This food truck has closed.
According to Twitter and Facebook, St. Louis has a booming food truck scene. I wouldn't know since I work in the suburbs, a land in which food trucks dare not venture. One time I saw the Pi Pizza truck in Creve Coeur...4 years ago.
Needless to say, I was surprised when I got an email saying that Zia's, 2Girls4Wheels and Completely Sauced would be coming to my office complex. Happy days! Finally, a lunch that wasn't from Crazy Bowls or Chipotle.
I did my research on the three trucks and quickly came to the conclusion that Completely Sauced's New Orleans inspired dishes were what I was going for. Here's what I got:
I could get used to this kind of lunch. As an amuse bouche, I split the [symple_highlight color="blue"]beignets[/symple_highlight] with two of my colleagues. Beignets are a staple down in New Orleans. Stopping by Cafe Du Monde for beignets and coffee when drunk out of your mind is a must-do activity down there. My mom has made them for special desserts since we were kids, as well. They're essentially plain donuts topped with powdered sugar, meaning that they're unquestionably delicious. Completely Sauced's did not let us down. We inhaled them and were left with fingers and faces that made it look like we'd been partying with Charlie Sheen.
All sandwiches come with Billy Goat chips, which you can upgrade to red beans & rice or jambalaya for a nominal fee. Just hearing the word [symple_highlight color="blue"]jambalaya[/symple_highlight] gets me salivating, so that's what I went with. It was a good decision. This jambalaya was packed with flavor: bell peppers, onions, celery (the Holy Trinity), chicken and some serious andouille. I can't recall having a jambalaya with this much heat before and I'll never go back to the mild stuff, if I can help it. I could eat this all day. Owner Bob Komanetsky puts a lot of love and care into what he puts on the plate and you can taste it.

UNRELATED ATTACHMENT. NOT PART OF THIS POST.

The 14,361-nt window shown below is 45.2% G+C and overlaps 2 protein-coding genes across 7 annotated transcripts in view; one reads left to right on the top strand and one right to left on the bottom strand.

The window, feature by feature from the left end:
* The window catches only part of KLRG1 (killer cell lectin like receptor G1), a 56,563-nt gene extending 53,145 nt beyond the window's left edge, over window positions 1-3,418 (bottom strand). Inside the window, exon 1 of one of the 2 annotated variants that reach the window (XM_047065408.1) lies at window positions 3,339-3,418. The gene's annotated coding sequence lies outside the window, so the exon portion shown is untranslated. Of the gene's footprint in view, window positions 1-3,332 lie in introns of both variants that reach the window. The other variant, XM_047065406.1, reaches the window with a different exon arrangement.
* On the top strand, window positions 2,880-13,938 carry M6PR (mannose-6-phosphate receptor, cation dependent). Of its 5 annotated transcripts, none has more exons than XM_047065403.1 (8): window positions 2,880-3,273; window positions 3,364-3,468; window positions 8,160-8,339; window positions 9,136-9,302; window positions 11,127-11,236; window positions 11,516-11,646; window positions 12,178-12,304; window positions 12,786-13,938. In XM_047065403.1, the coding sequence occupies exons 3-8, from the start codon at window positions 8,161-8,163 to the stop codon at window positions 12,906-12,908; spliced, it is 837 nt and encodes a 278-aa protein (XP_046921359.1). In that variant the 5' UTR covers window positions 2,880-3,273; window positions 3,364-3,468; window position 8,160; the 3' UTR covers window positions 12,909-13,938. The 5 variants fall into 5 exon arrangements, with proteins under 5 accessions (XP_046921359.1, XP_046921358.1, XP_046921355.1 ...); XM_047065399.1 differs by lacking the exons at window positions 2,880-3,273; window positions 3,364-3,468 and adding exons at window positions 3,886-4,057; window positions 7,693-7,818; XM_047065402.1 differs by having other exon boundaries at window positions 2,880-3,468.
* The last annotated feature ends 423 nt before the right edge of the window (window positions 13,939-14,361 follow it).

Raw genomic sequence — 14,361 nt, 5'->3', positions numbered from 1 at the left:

The main attraction was the [symple_highlight color="blue"]Oxymoron Po' boy[/symple_highlight], a sizable chunk of French bread stuffed with grilled blackened shrimp, coleslaw and remoulade. The shrimp were juicy and had a little zing to them, the slaw was creamy and crispy, and the bread was crusty. Three solid components combined into one very good sandwich. I think the po'boy may be my #2 favorite type of submarine sandwich, just behind the Vietnamese Bahn Mi. Both take their French heritage and elevate it into something much tastier than the French could produce.
If I have one criticism, I could have used some more shrimp on the sandwich, but maybe that's asking too much for the price. Or maybe I'm just a pig.
My first food truck experience was a clearly a tasty one. I cannot emphasize enough how nice it is to eat something freshly made and actually delicious out in the 'burbs (aka chain food central). Having a po'boy, kick ass jambalaya and homemade beignets (naughty naughty!) for lunch without going anywhere was a treat that I hope will be repeated more often.